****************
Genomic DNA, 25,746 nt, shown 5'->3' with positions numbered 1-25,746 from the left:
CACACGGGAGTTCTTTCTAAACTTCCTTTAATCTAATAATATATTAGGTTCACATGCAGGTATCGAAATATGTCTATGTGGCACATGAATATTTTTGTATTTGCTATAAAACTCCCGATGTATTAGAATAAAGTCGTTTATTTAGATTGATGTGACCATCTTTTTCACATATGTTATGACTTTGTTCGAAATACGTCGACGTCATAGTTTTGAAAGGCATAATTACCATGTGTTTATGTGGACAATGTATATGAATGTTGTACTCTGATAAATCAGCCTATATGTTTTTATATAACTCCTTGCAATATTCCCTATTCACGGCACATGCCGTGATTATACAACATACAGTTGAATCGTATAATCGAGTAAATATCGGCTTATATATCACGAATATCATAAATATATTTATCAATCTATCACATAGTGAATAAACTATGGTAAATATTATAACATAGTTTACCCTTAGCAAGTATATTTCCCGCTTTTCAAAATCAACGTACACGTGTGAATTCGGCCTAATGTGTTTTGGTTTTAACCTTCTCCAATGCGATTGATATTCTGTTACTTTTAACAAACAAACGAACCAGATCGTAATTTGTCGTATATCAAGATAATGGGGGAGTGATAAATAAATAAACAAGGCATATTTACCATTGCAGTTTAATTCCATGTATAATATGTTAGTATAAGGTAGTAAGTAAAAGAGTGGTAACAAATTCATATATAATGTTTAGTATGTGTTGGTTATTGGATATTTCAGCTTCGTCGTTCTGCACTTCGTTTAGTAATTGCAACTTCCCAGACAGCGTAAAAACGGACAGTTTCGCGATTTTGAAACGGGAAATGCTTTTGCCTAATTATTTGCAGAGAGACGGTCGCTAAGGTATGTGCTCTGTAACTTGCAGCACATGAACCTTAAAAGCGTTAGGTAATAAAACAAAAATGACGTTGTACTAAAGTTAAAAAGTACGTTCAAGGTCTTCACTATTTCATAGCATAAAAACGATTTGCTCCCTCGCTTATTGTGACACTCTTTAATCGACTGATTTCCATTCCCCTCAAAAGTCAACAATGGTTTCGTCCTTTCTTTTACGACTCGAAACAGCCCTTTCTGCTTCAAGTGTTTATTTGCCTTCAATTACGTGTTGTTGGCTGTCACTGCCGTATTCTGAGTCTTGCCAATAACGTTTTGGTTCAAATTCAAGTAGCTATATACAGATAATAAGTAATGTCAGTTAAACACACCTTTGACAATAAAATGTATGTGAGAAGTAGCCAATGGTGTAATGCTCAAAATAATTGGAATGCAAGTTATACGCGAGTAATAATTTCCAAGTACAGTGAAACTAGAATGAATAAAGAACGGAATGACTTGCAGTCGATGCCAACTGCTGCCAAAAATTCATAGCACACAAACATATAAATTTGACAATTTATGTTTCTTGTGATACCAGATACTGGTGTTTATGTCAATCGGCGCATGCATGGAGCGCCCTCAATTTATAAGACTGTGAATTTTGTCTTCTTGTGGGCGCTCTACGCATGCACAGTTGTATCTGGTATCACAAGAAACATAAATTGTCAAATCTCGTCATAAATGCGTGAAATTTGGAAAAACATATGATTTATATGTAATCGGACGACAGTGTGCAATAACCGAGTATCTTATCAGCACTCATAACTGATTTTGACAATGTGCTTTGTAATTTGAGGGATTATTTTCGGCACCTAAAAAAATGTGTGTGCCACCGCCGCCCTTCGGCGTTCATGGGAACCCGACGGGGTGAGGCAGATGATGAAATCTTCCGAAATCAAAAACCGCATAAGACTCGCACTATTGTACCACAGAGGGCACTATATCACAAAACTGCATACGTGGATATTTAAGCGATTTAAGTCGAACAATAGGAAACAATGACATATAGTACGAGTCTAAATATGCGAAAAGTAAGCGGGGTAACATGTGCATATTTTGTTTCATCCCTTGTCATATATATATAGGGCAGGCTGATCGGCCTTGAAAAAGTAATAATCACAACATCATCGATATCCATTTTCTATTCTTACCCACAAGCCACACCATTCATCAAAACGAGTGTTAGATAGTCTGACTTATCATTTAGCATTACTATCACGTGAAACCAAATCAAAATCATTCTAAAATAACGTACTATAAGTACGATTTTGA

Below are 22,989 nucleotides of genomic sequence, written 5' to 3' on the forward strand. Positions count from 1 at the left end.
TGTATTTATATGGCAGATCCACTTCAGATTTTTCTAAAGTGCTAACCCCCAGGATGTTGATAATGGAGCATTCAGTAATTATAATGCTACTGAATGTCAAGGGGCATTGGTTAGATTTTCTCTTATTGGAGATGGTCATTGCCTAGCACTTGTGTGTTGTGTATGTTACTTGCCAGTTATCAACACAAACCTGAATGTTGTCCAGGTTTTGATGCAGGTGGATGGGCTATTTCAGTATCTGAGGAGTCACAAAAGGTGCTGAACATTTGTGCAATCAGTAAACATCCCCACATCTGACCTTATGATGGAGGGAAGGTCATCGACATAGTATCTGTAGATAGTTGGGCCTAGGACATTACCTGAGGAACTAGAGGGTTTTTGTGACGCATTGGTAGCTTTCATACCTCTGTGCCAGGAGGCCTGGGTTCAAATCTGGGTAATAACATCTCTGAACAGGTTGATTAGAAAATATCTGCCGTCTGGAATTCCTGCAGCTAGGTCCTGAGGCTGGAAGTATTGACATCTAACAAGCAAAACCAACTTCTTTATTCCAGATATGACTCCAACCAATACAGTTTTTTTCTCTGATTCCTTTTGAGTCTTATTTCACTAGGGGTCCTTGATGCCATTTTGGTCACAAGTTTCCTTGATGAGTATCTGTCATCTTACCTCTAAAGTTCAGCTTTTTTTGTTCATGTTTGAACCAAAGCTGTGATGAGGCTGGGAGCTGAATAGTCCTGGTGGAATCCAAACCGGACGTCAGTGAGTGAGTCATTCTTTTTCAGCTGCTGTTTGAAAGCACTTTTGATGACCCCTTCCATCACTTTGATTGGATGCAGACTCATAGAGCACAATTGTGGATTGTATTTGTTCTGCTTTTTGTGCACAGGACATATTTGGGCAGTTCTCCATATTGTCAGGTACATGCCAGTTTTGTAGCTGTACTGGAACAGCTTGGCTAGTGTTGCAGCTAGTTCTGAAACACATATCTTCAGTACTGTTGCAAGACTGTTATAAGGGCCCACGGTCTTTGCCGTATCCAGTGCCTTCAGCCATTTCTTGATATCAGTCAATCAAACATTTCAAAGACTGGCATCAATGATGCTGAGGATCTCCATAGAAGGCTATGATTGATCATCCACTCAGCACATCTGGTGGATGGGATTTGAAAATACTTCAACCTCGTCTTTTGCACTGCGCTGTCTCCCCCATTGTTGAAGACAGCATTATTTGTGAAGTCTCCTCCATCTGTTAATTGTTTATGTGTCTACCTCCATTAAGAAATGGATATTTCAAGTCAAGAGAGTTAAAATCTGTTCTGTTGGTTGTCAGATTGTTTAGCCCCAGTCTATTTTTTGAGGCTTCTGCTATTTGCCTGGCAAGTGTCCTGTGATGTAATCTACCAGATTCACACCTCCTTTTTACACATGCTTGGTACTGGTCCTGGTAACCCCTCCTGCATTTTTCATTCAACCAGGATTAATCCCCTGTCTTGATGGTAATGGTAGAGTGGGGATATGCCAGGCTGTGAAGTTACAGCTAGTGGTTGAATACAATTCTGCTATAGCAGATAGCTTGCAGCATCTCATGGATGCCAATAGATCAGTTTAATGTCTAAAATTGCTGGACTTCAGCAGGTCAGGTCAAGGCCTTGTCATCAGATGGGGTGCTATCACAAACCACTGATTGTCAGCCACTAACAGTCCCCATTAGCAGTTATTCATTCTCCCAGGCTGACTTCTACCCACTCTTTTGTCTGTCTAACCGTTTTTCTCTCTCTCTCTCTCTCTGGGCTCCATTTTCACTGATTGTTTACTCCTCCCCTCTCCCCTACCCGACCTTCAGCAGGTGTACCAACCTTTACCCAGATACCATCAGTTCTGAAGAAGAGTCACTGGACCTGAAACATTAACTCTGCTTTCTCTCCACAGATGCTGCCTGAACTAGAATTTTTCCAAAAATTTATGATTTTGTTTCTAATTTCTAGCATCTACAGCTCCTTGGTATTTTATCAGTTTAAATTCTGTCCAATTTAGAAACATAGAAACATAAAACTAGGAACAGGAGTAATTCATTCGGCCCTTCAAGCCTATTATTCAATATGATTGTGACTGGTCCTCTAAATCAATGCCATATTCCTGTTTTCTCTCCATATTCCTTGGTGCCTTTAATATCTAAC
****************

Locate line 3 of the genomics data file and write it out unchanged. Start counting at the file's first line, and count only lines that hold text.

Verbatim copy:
Below are 22,989 nucleotides of genomic sequence, written 5' to 3' on the forward strand. Positions count from 1 at the left end.